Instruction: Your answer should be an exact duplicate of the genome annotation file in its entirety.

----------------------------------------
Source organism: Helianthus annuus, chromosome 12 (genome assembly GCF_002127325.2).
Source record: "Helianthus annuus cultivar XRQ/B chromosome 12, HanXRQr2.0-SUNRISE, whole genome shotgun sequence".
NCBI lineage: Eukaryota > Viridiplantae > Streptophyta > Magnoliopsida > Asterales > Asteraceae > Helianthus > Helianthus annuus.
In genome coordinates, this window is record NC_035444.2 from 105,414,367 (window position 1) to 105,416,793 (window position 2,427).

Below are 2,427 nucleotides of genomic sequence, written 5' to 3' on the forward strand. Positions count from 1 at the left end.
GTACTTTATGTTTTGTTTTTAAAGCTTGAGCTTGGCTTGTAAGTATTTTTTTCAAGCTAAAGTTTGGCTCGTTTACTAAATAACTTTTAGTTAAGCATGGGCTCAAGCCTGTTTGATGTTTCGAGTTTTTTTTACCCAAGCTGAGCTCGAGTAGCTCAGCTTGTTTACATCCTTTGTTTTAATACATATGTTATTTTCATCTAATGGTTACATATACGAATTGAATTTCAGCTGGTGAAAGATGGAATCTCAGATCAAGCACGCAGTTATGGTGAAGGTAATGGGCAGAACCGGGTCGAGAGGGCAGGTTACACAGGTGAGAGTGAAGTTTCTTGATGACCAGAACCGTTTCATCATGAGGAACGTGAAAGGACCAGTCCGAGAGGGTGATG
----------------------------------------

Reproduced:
Source organism: Helianthus annuus, chromosome 12 (genome assembly GCF_002127325.2).
Source record: "Helianthus annuus cultivar XRQ/B chromosome 12, HanXRQr2.0-SUNRISE, whole genome shotgun sequence".
NCBI lineage: Eukaryota > Viridiplantae > Streptophyta > Magnoliopsida > Asterales > Asteraceae > Helianthus > Helianthus annuus.
In genome coordinates, this window is record NC_035444.2 from 105,414,367 (window position 1) to 105,416,793 (window position 2,427).

Below are 2,427 nucleotides of genomic sequence, written 5' to 3' on the forward strand. Positions count from 1 at the left end.
GTACTTTATGTTTTGTTTTTAAAGCTTGAGCTTGGCTTGTAAGTATTTTTTTCAAGCTAAAGTTTGGCTCGTTTACTAAATAACTTTTAGTTAAGCATGGGCTCAAGCCTGTTTGATGTTTCGAGTTTTTTTTACCCAAGCTGAGCTCGAGTAGCTCAGCTTGTTTACATCCTTTGTTTTAATACATATGTTATTTTCATCTAATGGTTACATATACGAATTGAATTTCAGCTGGTGAAAGATGGAATCTCAGATCAAGCACGCAGTTATGGTGAAGGTAATGGGCAGAACCGGGTCGAGAGGGCAGGTTACACAGGTGAGAGTGAAGTTTCTTGATGACCAGAACCGTTTCATCATGAGGAACGTGAAAGGACCAGTCCGAGAGGGTGATG